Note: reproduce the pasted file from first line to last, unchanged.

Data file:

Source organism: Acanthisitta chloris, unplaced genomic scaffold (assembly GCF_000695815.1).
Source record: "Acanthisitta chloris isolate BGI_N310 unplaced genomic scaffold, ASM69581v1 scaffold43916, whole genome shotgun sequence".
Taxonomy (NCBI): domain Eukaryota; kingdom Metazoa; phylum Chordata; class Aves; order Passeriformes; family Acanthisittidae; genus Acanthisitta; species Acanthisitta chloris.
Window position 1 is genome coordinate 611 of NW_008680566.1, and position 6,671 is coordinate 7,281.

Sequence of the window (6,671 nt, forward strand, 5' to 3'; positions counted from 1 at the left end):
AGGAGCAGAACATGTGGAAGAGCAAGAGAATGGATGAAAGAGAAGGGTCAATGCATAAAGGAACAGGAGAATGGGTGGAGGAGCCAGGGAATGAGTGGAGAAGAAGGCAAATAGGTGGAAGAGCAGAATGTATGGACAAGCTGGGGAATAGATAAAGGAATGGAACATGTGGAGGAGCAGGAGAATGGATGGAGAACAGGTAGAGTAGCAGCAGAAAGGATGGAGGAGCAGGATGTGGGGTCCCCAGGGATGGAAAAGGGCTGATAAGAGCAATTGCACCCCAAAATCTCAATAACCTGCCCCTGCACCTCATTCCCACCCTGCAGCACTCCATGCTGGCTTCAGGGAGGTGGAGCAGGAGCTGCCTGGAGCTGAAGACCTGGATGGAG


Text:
Source organism: Acanthisitta chloris, unplaced genomic scaffold (assembly GCF_000695815.1).
Source record: "Acanthisitta chloris isolate BGI_N310 unplaced genomic scaffold, ASM69581v1 scaffold43916, whole genome shotgun sequence".
Taxonomy (NCBI): domain Eukaryota; kingdom Metazoa; phylum Chordata; class Aves; order Passeriformes; family Acanthisittidae; genus Acanthisitta; species Acanthisitta chloris.
Window position 1 is genome coordinate 611 of NW_008680566.1, and position 6,671 is coordinate 7,281.

Sequence of the window (6,671 nt, forward strand, 5' to 3'; positions counted from 1 at the left end):
AGGAGCAGAACATGTGGAAGAGCAAGAGAATGGATGAAAGAGAAGGGTCAATGCATAAAGGAACAGGAGAATGGGTGGAGGAGCCAGGGAATGAGTGGAGAAGAAGGCAAATAGGTGGAAGAGCAGAATGTATGGACAAGCTGGGGAATAGATAAAGGAATGGAACATGTGGAGGAGCAGGAGAATGGATGGAGAACAGGTAGAGTAGCAGCAGAAAGGATGGAGGAGCAGGATGTGGGGTCCCCAGGGATGGAAAAGGGCTGATAAGAGCAATTGCACCCCAAAATCTCAATAACCTGCCCCTGCACCTCATTCCCACCCTGCAGCACTCCATGCTGGCTTCAGGGAGGTGGAGCAGGAGCTGCCTGGAGCTGAAGACCTGGATGGAG